Finance

Catching the Business Services Wave

Commercial fiber investment pays off for Wave Broadband 9/19/2016 8:00 AM Eastern
TakeAway

Business services have become the fastest growth driver for smaller West Coast operator Wave Broadband.

Wave Broadband CEO Steve Weed isn’t waiting for the commercial services revolution in the cable business. For his Kirkland, Wash.-based company, it’s already here.

 

Wave just closed on a second round of financing to continue building out its commercial fiber network throughout Washington State, Oregon and California. It also recently purchased two fiber businesses, Newport, Ore.-based CoastCom and Vancouver, Wash.-based SawNet, to help expand Wave G, the operator’s 1-Gigabit-per-second broadband service, to commercial customers throughout the Northwest.

 

Wave first started building a commercial fiber network last year with a $130 million bond offering. The latest stage — which will include building out about 100 route miles of fiber per month, added to its existing fiber network of 5,500 route miles — will cost another $125 million and is being funded through an add-on to an existing term loan.

 

For Wave, which has been concentrating on the commercial broadband business for the past several years, it is money well spent.

 

Commercial services are Wave’s fastest-growing business line. In places like the San Francisco Bay Area and Seattle, two areas the company has targeted with Wave G, it is becoming increasingly popular.

 

Wave won’t break out sales figures or customer numbers, but Weed said the Wave G service, which retails at $80 per month, is attracting attention from larger and larger companies.

 

“We’re in a high-tech area; Amazon’s headquartered in downtown Seattle,” Weed said. “So a 1-Gig Internet service is pretty popular.”

 

Wave’s price adds to its appeal. Comcast, which offers commercial and residential service in Seattle, can offer business services speeds up to 10 Gbps, although the pricing varies by customer and service configuration.

 

“It’s a Google-like price point,” Weed said of Wave G, referring to Google’s low-priced Google Fiber competitive broadband product in other markets. In the Seattle market, he said, most of Wave’s competition is from independent local phone companies.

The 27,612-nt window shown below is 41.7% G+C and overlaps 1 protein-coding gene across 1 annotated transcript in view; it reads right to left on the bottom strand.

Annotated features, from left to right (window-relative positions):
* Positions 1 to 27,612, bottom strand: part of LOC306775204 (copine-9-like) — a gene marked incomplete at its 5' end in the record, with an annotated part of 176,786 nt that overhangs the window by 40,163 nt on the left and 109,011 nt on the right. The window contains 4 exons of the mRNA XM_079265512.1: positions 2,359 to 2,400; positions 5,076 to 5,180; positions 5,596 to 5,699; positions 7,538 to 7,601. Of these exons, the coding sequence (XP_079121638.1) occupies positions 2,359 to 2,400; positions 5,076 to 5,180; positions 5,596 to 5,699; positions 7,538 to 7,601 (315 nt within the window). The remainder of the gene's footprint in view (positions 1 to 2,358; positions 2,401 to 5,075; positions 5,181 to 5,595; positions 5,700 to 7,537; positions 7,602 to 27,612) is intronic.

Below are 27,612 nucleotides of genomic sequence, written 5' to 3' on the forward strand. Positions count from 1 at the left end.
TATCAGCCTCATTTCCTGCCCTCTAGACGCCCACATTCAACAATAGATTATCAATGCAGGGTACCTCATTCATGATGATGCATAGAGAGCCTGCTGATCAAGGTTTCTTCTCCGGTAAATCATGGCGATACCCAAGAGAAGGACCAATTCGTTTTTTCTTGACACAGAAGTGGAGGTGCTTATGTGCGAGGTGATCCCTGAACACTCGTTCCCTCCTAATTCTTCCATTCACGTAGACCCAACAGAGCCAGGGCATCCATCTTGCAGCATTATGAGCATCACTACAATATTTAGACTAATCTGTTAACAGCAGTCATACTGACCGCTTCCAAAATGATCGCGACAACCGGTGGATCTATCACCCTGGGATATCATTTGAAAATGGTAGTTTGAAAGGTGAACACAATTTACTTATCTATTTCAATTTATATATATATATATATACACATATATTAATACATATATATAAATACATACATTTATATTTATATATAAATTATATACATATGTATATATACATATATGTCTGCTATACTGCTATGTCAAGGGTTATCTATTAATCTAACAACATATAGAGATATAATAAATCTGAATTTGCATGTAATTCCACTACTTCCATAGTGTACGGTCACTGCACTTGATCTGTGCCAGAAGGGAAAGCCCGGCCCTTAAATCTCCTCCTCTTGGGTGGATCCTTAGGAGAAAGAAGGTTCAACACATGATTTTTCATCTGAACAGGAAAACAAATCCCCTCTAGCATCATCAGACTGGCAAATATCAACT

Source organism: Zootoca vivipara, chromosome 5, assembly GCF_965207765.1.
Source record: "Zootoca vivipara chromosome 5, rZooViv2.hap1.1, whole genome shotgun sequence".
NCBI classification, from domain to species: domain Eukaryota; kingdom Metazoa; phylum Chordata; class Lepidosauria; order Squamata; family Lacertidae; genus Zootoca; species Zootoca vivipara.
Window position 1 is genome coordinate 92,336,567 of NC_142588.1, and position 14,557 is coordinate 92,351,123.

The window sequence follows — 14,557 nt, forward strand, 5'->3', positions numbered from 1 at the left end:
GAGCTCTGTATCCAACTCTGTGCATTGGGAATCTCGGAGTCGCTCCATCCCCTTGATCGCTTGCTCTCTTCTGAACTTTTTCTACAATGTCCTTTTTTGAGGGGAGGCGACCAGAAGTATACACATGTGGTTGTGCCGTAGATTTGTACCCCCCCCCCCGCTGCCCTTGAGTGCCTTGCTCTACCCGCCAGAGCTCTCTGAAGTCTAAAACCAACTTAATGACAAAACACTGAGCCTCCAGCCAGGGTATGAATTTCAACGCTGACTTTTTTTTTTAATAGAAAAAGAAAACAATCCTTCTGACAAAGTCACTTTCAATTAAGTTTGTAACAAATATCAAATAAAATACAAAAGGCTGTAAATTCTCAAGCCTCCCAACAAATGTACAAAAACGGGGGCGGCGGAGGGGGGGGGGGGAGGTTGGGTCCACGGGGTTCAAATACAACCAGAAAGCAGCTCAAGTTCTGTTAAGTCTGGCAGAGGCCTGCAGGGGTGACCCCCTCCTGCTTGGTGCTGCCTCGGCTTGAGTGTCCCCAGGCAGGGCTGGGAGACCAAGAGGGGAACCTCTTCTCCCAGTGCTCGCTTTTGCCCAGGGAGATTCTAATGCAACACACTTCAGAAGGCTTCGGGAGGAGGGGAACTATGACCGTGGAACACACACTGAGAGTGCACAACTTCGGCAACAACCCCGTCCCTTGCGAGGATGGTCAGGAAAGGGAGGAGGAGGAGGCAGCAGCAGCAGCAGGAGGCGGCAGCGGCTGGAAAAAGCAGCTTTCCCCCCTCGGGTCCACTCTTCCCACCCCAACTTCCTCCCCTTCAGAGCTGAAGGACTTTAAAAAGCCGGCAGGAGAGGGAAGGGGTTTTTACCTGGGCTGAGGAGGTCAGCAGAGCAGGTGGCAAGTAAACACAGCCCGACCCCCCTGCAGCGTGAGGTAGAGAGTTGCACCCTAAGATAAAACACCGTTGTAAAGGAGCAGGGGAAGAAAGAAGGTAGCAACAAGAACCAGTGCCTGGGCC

Commercial revenue has been important for cable operators, rising in double-digit percentages annually for the past five years. In 2015, according to Zach’s Research, commercial services revenue increased 20% in the cable sector to $12 billion, dominated by larger operators like Comcast ($4.7 billion) and Time Warner Cable ($3.3 billion).

 

Offering competitive pricing can go a long way for a small operator, Pivotal Research Group CEO and senior media & communications analyst Jeff Wlodarczak said.

 

“If you invest in sales people and are offering companies a faster product at a cheaper price, I think there is definitely a large potential market opportunity, especially as you move to larger customers,” Wlodarczak said. He pointed to his own company: He was inundated with offers for dedicated data lines for $1,000 per month from several carriers and decided to go with a cable provider that offered the same service for about $100 per month.

 

“That is a powerful driver,” Wlodarczak said.

 

Weed predicts that commercial services, currently accounting for about 25% of sales, will reach 50% in the future. As Wave continues to focus on more of a broadband-first strategy, a tack also taken by Cable One and other small operators, that could happen sooner rather than later.

 

That means offering traditional video service — Wave offers full basic at the same price it pays for content — but also aggressively promoting over-the-top video providers too.

 

“We really are agnostic as to whether or not customers buy cable TV content from us or buy Sling TV or Sony Vue or just want to get Netflix or Amazon Prime,” Weed said. “We want to help customers get the video content they want over our broadband network. We don’t really care whether they take legacy cable or not.”

 

Putting Broadband First

While offering video, Wave Broadband has focused more on high-speed data service in its markets

 

Headquarters: Kirkland, Wash.

Service territory: Washington; Oregon; Sacramento and the San Francisco Bay Area in California.

Customers: 455,000 business and residential

 

SOURCE : Company reports

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